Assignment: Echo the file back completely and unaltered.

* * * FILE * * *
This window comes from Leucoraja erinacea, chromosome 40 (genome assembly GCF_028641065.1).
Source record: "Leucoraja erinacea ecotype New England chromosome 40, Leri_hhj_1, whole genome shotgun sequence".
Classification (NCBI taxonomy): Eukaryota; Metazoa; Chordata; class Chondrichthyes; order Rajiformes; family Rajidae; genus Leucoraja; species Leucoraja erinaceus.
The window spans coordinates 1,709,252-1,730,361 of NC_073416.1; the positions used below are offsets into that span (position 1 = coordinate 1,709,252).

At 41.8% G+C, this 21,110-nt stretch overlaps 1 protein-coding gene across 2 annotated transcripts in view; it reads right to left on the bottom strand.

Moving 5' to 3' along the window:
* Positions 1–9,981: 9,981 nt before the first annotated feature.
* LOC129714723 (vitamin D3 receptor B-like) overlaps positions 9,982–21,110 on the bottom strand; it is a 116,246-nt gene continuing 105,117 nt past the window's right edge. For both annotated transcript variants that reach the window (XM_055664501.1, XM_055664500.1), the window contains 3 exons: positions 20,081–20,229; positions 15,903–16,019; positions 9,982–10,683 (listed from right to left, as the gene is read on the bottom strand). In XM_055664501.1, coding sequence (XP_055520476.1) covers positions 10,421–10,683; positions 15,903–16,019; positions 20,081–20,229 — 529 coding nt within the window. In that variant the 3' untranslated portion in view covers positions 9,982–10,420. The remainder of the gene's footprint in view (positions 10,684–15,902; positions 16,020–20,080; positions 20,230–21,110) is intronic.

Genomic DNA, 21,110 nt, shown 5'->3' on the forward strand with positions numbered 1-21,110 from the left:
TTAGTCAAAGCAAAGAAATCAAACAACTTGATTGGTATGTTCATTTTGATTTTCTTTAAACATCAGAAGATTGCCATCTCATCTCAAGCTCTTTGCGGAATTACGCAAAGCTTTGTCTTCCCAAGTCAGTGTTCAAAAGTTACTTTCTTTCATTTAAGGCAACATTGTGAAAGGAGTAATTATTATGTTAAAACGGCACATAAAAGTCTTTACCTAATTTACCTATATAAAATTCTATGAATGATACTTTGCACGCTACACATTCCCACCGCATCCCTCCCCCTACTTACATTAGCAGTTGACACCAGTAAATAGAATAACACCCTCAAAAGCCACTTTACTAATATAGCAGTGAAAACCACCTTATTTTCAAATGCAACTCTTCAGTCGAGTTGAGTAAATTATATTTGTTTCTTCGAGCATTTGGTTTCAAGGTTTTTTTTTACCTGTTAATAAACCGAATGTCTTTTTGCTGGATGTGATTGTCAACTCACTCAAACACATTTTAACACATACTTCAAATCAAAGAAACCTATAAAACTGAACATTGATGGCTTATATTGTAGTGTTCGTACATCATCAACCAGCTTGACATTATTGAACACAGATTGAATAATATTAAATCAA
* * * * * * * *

This window comes from Leucoraja erinacea, chromosome 40 (genome assembly GCF_028641065.1).
Source record: "Leucoraja erinacea ecotype New England chromosome 40, Leri_hhj_1, whole genome shotgun sequence".
Classification (NCBI taxonomy): Eukaryota; Metazoa; Chordata; class Chondrichthyes; order Rajiformes; family Rajidae; genus Leucoraja; species Leucoraja erinaceus.
The window spans coordinates 1,709,252-1,730,361 of NC_073416.1; the positions used below are offsets into that span (position 1 = coordinate 1,709,252).

At 41.8% G+C, this 21,110-nt stretch overlaps 1 protein-coding gene across 2 annotated transcripts in view; it reads right to left on the bottom strand.

Moving 5' to 3' along the window:
* Positions 1–9,981: 9,981 nt before the first annotated feature.
* LOC129714723 (vitamin D3 receptor B-like) overlaps positions 9,982–21,110 on the bottom strand; it is a 116,246-nt gene continuing 105,117 nt past the window's right edge. For both annotated transcript variants that reach the window (XM_055664501.1, XM_055664500.1), the window contains 3 exons: positions 20,081–20,229; positions 15,903–16,019; positions 9,982–10,683 (listed from right to left, as the gene is read on the bottom strand). In XM_055664501.1, coding sequence (XP_055520476.1) covers positions 10,421–10,683; positions 15,903–16,019; positions 20,081–20,229 — 529 coding nt within the window. In that variant the 3' untranslated portion in view covers positions 9,982–10,420. The remainder of the gene's footprint in view (positions 10,684–15,902; positions 16,020–20,080; positions 20,230–21,110) is intronic.

Genomic DNA, 21,110 nt, shown 5'->3' on the forward strand with positions numbered 1-21,110 from the left:
TTAGTCAAAGCAAAGAAATCAAACAACTTGATTGGTATGTTCATTTTGATTTTCTTTAAACATCAGAAGATTGCCATCTCATCTCAAGCTCTTTGCGGAATTACGCAAAGCTTTGTCTTCCCAAGTCAGTGTTCAAAAGTTACTTTCTTTCATTTAAGGCAACATTGTGAAAGGAGTAATTATTATGTTAAAACGGCACATAAAAGTCTTTACCTAATTTACCTATATAAAATTCTATGAATGATACTTTGCACGCTACACATTCCCACCGCATCCCTCCCCCTACTTACATTAGCAGTTGACACCAGTAAATAGAATAACACCCTCAAAAGCCACTTTACTAATATAGCAGTGAAAACCACCTTATTTTCAAATGCAACTCTTCAGTCGAGTTGAGTAAATTATATTTGTTTCTTCGAGCATTTGGTTTCAAGGTTTTTTTTTACCTGTTAATAAACCGAATGTCTTTTTGCTGGATGTGATTGTCAACTCACTCAAACACATTTTAACACATACTTCAAATCAAAGAAACCTATAAAACTGAACATTGATGGCTTATATTGTAGTGTTCGTACATCATCAACCAGCTTGACATTATTGAACACAGATTGAATAATATTAAATCAA